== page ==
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Ancestors

In Dreams and Time

(Tee Pee; US: 9 Apr 2012; UK: 10 Apr 2012)

Ancestors are a Los Angeles, California five-piece whose reputation for striking sonic architecture is well established. Their blend of acid-soaked doom and hypnotic progressive and psychedelic rock is greatly admired by connoisseurs of intergalactic synth and mind-melting riffs. It’s no surprise to find that their third full-length, In Dreams and Time, is a masterwork—a cerebrally stimulating jaunt was always expected. But what is staggering is that, as Ancestors delve into psychotropic climbs and rocket to celestial heights, the resulting album is not just artistically dazzling, but emotionally nurturing as well.


Ancestors’ bombastic arrangements are swathed in analog warmth, where the inertia of Meddle-era Pink Floyd melodies, rich organ jams, and proto-metal à la Uriah Heep meet the multidimensional proclivities of post-metal. The band’s ambitious debut, 2008’s Neptune With Fire, was a sinsemilla-flavored odyssey built around a couplet of epic-length tracks. Those colossal riffs and panoramic vistas were further explored on 2009’s excellent Of Sound Mind. However, last year’s Invisible White EP cast aside the driving thrum in favor of more sedate terrain, its gossamer atmospherics, temperate guitar, and restrained percussion orbiting shimmery keyboard escapades.


In Dreams and Time ties together the band’s previous observations to create a captivating scene where Astra, Pink Floyd and King Crimson frolic in a field of blooming sunflowers (as Black Sabbath and Neurosis heap fuel upon the pasture and set it ablaze). The album is immense, offering a deluge of macrocosmic highs. A fittingly interstellar echo of synth launches proceedings on “Whispers”. Its doom-scape riffs convey an astronomic gaze, and as the sludgy galaxias-rock flames out on incendiary guitar courtesy Justin Maranga, you’re left to ponder that on its first nine minutes alone, the album has eclipsed expectations.


The Moog, synth, organ and keyboard work of Jason Watkins and Matt Barks enriches the entire album with cosmological promise—underscoring every song’s gloriously vintage feel. But the album addresses more introspective concerns via its sun-bleached scenery and thundering cascades of riffs, which delve into the depths of one’s pneuma. The delicate female vocals and piano-based chamber doom of “The Last Return” are seared with a distortive guitar, tainting the beauty with drone and grit. A superb illustration of Ancestors’ ability to take that which is serene and reflective and weave in the extra animus to craft something altogether mesmerizing.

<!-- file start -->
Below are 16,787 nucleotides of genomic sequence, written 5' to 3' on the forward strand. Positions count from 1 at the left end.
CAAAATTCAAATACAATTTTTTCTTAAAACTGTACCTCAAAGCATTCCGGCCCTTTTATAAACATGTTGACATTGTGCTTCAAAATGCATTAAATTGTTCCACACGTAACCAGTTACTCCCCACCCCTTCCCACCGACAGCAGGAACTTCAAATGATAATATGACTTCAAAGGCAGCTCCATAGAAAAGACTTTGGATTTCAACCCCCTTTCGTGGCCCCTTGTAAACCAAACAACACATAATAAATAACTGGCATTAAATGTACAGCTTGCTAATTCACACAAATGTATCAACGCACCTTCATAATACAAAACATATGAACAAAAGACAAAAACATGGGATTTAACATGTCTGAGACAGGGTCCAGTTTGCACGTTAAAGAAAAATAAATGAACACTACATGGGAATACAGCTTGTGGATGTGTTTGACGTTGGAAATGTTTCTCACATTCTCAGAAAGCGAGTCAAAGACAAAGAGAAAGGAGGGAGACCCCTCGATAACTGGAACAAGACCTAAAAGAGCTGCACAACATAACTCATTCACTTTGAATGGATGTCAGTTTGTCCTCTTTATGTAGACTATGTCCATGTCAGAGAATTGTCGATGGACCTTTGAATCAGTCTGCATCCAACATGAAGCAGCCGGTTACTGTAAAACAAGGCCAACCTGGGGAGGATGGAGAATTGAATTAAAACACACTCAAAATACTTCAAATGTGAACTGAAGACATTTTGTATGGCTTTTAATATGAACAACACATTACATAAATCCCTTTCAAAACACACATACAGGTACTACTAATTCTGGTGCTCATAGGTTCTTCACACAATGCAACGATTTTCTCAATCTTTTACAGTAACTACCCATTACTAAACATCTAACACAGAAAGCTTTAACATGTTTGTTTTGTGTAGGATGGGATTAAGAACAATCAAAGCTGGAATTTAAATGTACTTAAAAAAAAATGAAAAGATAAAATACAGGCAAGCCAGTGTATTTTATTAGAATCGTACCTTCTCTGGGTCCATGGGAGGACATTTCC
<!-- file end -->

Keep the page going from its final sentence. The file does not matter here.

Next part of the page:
That sense of hypnotic gravity is intensified on “Corryvreckan”. At 12-minutes-plus, its ominous organ grind is set initially against a mountainous guitar-line. The fluid bass and percussion of Nick Long and Daniel Pouliot, respectively, bolsters the portentous slow-build. The intertwining instrumentation and vocals reach tipping point, and the inevitable crescendo explodes in a fuzz-ridden riot—fusing the sublime and the stirring into a perfectly progressive epic, transforming the colossal and limitless into the tangible and intimate.


The six tracks that make up In Dreams and Time are slathered in the sonorous timbre of classic ‘70’s rock, but the sustained keyboard ambience and mightier metal permeations shift the andante rhythms to the inspired (and beyond, to the cathartic). “On the Wind” flawlessly represents such deftness. Again, the piano offers a pause before the storm, laying the groundwork for the escalating tempo. The band’s three vocalists interlace to sculpt a teetering emotional edifice, before a phenomenal solo ascends over a rich organ freak-out, triggering a wanton display of cacophonous prog and amp-charring insanity. Easily one of the best finales to a track I’ve heard in my many years of prog fandom.


After crafting such grandiose, transformative suites as “On the Wind” and “Corryvreckan”, you’d be excused for thinking that Ancestors might have already showcased all of their orchestrated mastery. However, the album has another mammoth prog psalm in store with the 20 minutes of “First Light”, where diminuendo passages give way to sforzato (and vice versa) as delicate phrasing and dynamic shifts in tone unfold and compress., Working its way towards its zenith, the song evolves organically, with every note adding another stratum till the kaleidoscopic bliss of its summit is finally reached—and Ancestors unite all elements in a rapturous swell of strings. 


Ancestors mix a heads-down stoner vibe with head-nodding metal and the head-shaking off-kilter harmonics of psychedelic rock. The band are indebted to their forbears—which they obviously acknowledge in In Dreams and Time‘s Hipgnosis-like cover art. Like all genuinely imaginative and transcendent music, In Dreams and Time connects with that eternal desire to be nourished by fertile creativity—and Ancestors have served up an exquisite banquet in that regard. Three albums in and Ancestors have produced a tour de force bursting with vitality and songwriting genius. If that all sounds like hyperbole, so be it—albums of such extraordinary scope deserve rhapsodic adoration.

Rating:

Craig Hayes is based in Aotearoa New Zealand, and he is a contributing editor and columnist at PopMatters. Alongside his reviews and feature articles, Craig's monthly column, Ragnarök, traverses the metal spectrum. He is the co-author of PopMatters' regular metal round-up, Mixtarum Metallum, contributes to radio shows and numerous other sites, and he favours music that clangs, bangs, crashes, or drones. Craig can be found losing followers daily on twitter @sixnoises.


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